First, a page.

Both Hernandez and O’Brien declined comment for this article, directing questions instead to a spokesman for the Archdiocese of Boston, who issued the following statement:
“Lawrence Catholic Academy is committed to providing a Catholic faith-based education as part of an exceptional overall experience. Our teachers sign an agreement to adhere to the teachings and principles of the Catholic Church, among many other criteria essential for employment. When that contract is violated, it is the school’s responsibility to make a determination as to whether a member of the staff can remain based on the facts of the matter,” according to the statement issued by Terrence Donilon, Archdiocese of Boston spokesman.
“This is important so as to be consistent in following the school’s responsibility to live by the core principles of a Catholic education,” the statement concluded.
Lawrence Catholic Academy was formed in 2010 when St. Patrick’s and Our Lady of Good Counsel schools merged.
On its Web page, the school describes itself as “a community of believers who strive to permeate the school with the love and compassion of Jesus Christ. We, as a faith community, have accepted the mandate of Jesus Christ to ‘love one another as I have loved you.’ In conjunction with the family and the Catholic Church community, we foster the spiritual, intellectual, physical, social and emotional development of the whole child.”
A copy of the lay teacher agreement signed by both Houlihan and Ferland indicates Lawrence Catholic Academy teachers must act professionally and in a “diligent, energetic, competent and ethical manner.”
And whether they hire Catholic teachers or not, Lawrence Catholic Academy “retains the right to operate within the philosophy of Catholic education and to hire teachers who demonstrate an ability to develop and maintain a Catholic School Faith Community, to improve academic achievement and to foster Catholic Faith formation,” according to a copy of the agreement provided by Houlihan.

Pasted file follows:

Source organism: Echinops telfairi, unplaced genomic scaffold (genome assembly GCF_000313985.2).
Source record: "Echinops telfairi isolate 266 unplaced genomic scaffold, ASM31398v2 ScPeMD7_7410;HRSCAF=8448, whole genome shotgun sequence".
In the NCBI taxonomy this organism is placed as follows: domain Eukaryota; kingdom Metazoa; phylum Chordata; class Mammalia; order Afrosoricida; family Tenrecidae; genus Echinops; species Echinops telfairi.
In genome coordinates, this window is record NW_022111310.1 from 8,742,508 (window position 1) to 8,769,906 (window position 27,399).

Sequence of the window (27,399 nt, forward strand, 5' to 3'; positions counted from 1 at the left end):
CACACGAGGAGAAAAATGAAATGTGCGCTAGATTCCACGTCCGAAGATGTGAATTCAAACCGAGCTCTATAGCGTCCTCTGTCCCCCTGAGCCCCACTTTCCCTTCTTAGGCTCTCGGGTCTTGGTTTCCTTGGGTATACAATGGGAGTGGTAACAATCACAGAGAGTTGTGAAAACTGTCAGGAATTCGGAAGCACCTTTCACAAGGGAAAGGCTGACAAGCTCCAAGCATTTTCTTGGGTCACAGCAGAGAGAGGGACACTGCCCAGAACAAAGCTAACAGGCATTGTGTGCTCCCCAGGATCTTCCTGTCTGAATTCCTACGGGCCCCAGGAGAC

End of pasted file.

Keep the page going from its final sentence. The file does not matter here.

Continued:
Houlihan and Ferland are both Catholics, which has deepened their hurt over their treatment, they said.
Raised in Lawrence, Ferland attended Central Catholic High School, Salem State University and then earned her master’s degree at the University of New England. She became a teacher, she said, because she loves working with children and she likes teaching writing. She was in her third year of teaching at Lawrence Catholic Academy.
Houlihan grew up in Rhode Island. He attended Tilton Preparatory School in Tilton, N.H., and Salve Regina University and earned his master’s degree at Seton Hall University in Pennsylvania. He has nine years teaching experience, and this was his fourth year teaching at Lawrence Catholic Academy.
Pointing to his childhood, Houlihan described himself as “a Boys and Girls Club” kid. He said he felt his work at the Lawrence Catholic Academy “was a great way for me to give back. I really enjoyed it.”
The couple is now receiving a small amount of unemployment assistance. But it’s not enough to cover their rent, car payments, student loans and health care. Now uninsured, Houlihan said a refill for a prescription drug he takes cost him $200. Ferland said she applied for Mass Health insurance to cover her pregnancy care.
They are also both grateful for help they are receiving from their families. However, without that support, “We’d be eating in Father Paul’s soup kitchen,” said Houlihan, referring to Cor Unum, the free meal center for St. Patrick’s Church.
Follow staff reporter Jill Harmacinski on Twitter @EagleTribJill.